Your dentist and dental hygienist tell you it's a good idea to floss, and often. They may be right -- but then again, maybe not.
Turns out the reported benefits of flossing are little more than conventional wisdom or folk remedy, according to the Associated Press.
After noting that the federal government’s health recommendations must have a scientific basis, the AP asked to see what that basis was for flossing. The recommendation disappeared from the guidelines shortly after, with an acknowledgement that the benefits of flossing had never been properly researched.
The AP went on to review what studies had been done on flossing, only to find all of them lacking. Studies either followed people for a short time or only followed a few people — neither of which would be enough to make a broad recommendation.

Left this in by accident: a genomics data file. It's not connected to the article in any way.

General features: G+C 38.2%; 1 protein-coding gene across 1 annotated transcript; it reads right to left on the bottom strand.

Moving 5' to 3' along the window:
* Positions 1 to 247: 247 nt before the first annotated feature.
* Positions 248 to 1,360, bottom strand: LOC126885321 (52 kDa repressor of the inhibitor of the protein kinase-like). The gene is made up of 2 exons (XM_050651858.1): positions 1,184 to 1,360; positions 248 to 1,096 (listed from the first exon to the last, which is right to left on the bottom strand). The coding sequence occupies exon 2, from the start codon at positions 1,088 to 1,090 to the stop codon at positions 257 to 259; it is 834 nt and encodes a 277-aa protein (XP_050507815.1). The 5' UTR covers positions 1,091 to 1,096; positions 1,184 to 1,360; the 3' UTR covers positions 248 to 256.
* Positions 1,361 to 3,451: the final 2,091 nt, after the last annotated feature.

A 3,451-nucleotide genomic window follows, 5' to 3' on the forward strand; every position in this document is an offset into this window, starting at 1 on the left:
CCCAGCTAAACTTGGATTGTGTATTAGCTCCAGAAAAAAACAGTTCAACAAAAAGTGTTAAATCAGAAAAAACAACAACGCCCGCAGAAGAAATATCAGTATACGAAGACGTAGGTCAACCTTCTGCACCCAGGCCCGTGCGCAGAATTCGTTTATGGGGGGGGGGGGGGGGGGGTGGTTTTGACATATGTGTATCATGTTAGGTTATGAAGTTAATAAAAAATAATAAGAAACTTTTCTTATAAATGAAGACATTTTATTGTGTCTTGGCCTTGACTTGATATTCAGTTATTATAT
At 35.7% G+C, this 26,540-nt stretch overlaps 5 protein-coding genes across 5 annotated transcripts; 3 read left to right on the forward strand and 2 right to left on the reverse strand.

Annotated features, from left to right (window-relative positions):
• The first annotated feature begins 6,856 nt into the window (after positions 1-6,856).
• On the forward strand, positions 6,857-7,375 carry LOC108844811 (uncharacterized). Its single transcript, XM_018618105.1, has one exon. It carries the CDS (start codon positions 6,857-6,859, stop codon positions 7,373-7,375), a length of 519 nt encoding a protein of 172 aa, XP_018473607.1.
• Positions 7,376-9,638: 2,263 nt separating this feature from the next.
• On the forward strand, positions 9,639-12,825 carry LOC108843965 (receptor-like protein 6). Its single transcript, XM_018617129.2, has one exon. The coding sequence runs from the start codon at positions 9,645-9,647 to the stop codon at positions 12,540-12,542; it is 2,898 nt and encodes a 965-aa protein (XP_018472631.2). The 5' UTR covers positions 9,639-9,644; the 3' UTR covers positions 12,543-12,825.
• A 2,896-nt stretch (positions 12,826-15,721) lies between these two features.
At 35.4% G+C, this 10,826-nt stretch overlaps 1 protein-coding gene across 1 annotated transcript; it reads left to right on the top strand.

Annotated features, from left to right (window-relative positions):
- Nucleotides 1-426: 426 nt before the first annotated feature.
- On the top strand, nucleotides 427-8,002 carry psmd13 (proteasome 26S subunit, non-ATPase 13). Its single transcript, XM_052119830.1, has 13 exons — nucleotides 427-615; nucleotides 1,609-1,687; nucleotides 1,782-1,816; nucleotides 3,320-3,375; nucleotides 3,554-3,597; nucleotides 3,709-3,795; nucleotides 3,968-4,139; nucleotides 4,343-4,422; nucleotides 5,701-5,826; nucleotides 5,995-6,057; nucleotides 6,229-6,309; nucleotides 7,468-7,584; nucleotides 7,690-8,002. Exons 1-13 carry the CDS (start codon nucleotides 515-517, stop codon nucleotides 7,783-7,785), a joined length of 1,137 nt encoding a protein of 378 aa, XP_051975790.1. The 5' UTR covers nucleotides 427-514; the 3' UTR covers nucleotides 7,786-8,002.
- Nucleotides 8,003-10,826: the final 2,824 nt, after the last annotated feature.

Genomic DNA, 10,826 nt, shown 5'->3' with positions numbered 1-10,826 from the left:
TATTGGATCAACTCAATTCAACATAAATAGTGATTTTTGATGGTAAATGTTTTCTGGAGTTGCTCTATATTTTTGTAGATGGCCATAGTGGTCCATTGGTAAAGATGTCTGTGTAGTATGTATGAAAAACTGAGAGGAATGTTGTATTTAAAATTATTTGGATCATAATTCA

That doesn’t necessarily mean you should stop. Flossing incorrectly (with a sawing motion instead of the correct, up-and-down motion) can do harm, but in general flossing correctly might help — as billed — to prevent cavities and gum disease. A dentist from the National Institutes of Health said as much, noting that floss is relatively cheap and flossing might help when done correctly, so why not do it?
How regularly do you floss? Do you think it benefits you? Let us know in comments below or on our Facebook page.